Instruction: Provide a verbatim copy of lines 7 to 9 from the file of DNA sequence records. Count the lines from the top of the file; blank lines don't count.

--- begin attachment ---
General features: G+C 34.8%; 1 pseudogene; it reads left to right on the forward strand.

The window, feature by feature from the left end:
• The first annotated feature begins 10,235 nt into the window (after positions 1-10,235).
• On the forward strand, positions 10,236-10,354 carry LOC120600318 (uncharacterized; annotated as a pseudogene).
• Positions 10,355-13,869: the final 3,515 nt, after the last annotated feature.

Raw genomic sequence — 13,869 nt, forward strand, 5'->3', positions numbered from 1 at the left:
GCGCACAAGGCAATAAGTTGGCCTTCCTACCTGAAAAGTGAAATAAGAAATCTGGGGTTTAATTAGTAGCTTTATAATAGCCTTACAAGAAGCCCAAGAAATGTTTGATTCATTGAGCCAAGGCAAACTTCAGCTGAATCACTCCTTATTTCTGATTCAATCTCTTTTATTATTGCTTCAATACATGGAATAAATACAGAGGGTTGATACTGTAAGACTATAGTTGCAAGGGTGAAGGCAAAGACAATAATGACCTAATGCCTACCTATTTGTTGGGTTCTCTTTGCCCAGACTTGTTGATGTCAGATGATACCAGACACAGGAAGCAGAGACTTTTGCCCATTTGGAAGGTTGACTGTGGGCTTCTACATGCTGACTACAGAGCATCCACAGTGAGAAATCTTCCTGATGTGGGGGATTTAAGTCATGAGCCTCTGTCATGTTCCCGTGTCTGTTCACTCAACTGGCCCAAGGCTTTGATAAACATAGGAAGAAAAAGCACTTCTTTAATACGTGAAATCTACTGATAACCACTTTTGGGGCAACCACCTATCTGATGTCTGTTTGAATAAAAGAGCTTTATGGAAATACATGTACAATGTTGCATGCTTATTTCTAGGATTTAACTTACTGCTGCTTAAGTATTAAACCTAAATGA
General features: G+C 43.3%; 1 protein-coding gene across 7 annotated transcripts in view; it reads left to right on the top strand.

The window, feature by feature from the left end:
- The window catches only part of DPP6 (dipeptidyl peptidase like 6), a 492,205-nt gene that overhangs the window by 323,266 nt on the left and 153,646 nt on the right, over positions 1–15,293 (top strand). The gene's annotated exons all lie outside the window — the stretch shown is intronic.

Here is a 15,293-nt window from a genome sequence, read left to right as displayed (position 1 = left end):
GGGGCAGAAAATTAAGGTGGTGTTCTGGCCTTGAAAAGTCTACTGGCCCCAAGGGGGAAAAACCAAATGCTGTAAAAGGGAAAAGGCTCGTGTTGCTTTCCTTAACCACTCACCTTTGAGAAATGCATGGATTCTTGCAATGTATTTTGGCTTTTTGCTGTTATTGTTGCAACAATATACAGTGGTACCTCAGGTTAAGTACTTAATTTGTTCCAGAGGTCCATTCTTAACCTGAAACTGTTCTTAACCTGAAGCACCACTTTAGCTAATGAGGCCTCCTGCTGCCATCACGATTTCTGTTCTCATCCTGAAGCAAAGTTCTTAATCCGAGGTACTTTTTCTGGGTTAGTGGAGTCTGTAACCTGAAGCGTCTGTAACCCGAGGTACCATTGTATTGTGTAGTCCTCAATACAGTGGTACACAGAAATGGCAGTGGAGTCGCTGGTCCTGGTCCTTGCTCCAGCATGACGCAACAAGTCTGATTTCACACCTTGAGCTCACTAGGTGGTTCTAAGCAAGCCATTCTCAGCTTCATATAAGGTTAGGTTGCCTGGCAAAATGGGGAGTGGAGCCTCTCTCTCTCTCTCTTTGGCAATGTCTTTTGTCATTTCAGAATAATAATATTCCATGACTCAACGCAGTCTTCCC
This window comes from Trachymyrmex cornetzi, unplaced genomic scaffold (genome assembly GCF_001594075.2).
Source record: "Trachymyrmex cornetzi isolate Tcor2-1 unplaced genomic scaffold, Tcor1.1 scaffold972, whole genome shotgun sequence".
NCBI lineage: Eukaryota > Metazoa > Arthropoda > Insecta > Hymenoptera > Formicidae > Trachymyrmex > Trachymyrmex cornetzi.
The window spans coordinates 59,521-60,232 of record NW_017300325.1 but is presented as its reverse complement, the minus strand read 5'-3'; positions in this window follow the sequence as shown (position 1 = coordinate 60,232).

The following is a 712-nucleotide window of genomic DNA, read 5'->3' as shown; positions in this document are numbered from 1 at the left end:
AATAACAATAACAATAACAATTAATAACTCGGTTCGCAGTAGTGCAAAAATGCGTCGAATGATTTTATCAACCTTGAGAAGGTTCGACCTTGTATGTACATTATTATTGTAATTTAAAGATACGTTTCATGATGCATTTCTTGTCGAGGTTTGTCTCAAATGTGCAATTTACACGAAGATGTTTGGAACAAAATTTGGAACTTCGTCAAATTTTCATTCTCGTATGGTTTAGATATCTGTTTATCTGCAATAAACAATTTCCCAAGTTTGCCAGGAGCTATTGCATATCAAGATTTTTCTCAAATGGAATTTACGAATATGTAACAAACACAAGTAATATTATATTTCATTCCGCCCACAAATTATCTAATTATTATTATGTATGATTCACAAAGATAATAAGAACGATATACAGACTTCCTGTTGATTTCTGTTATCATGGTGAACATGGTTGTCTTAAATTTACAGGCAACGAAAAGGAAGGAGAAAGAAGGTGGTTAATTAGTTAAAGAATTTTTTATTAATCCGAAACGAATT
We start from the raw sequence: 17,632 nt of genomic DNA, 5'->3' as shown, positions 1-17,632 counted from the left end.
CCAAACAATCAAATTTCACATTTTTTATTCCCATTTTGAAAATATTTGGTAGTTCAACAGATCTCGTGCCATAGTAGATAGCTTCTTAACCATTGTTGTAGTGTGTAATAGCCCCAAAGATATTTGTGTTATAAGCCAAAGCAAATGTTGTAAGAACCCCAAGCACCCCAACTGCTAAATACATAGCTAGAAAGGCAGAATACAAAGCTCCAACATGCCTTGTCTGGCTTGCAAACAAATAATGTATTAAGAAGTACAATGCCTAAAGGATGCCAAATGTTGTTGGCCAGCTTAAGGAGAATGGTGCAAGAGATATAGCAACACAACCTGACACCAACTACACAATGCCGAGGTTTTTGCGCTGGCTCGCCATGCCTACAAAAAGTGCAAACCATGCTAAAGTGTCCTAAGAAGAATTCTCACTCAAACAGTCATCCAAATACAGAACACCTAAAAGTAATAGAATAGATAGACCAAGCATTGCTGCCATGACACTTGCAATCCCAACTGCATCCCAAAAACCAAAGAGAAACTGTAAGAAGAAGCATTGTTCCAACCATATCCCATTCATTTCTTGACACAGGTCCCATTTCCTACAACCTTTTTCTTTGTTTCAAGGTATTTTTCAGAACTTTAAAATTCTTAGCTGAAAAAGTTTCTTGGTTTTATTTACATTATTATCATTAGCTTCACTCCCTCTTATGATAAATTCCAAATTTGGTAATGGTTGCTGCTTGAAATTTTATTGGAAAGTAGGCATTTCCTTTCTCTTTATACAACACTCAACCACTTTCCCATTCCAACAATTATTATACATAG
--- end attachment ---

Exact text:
GCGCACAAGGCAATAAGTTGGCCTTCCTACCTGAAAAGTGAAATAAGAAATCTGGGGTTTAATTAGTAGCTTTATAATAGCCTTACAAGAAGCCCAAGAAATGTTTGATTCATTGAGCCAAGGCAAACTTCAGCTGAATCACTCCTTATTTCTGATTCAATCTCTTTTATTATTGCTTCAATACATGGAATAAATACAGAGGGTTGATACTGTAAGACTATAGTTGCAAGGGTGAAGGCAAAGACAATAATGACCTAATGCCTACCTATTTGTTGGGTTCTCTTTGCCCAGACTTGTTGATGTCAGATGATACCAGACACAGGAAGCAGAGACTTTTGCCCATTTGGAAGGTTGACTGTGGGCTTCTACATGCTGACTACAGAGCATCCACAGTGAGAAATCTTCCTGATGTGGGGGATTTAAGTCATGAGCCTCTGTCATGTTCCCGTGTCTGTTCACTCAACTGGCCCAAGGCTTTGATAAACATAGGAAGAAAAAGCACTTCTTTAATACGTGAAATCTACTGATAACCACTTTTGGGGCAACCACCTATCTGATGTCTGTTTGAATAAAAGAGCTTTATGGAAATACATGTACAATGTTGCATGCTTATTTCTAGGATTTAACTTACTGCTGCTTAAGTATTAAACCTAAATGA
General features: G+C 43.3%; 1 protein-coding gene across 7 annotated transcripts in view; it reads left to right on the top strand.

The window, feature by feature from the left end: